Is this review helpful? Yes | NoThank you for your feedback.
Great concept - how would you cope finding out your whole life was a lie. Plenty to discuss - will recommend to BG
Is this review helpful? Yes | NoThank you for your feedback.
a nice quick read with many twists and turns about a girl who was kidnapped at a young age and doesn't find out until she is 28.
Is this review helpful? Yes | NoThank you for your feedback.
Easy to read but I find the court cases not that believable and some of the characters annoying.
Is this review helpful? Yes | NoThank you for your feedback.
So far I would have to say this one is my favorite of Jodi's. I really got sucked into it. I loved the story the whole way through. I was secretly wishing through whole thing that Fitz got the girl. Although I really wanted the family to stay intact. I felt for Andrew I knew from the beginning that he did it for the right reasons and was afraid for him when he was in jail. Definitely a good book and it made me cry.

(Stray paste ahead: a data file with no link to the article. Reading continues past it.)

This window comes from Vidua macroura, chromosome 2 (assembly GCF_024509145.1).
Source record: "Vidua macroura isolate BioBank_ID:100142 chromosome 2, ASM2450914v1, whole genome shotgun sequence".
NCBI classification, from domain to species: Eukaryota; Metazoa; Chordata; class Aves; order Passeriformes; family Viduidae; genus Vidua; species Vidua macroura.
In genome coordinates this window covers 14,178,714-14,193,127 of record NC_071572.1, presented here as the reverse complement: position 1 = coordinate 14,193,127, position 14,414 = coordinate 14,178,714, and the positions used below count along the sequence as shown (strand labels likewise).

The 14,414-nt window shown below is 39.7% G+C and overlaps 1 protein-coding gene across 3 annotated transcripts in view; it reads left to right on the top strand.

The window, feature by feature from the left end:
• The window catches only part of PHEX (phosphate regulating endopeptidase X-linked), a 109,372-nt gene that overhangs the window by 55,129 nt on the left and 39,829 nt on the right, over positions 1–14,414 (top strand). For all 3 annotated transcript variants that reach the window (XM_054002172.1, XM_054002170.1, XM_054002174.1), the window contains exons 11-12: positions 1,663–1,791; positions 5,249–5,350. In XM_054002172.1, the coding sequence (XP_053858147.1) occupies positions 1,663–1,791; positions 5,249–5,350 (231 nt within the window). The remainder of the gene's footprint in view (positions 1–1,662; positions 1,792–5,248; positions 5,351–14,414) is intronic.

Is this review helpful? Yes | NoThank you for your feedback.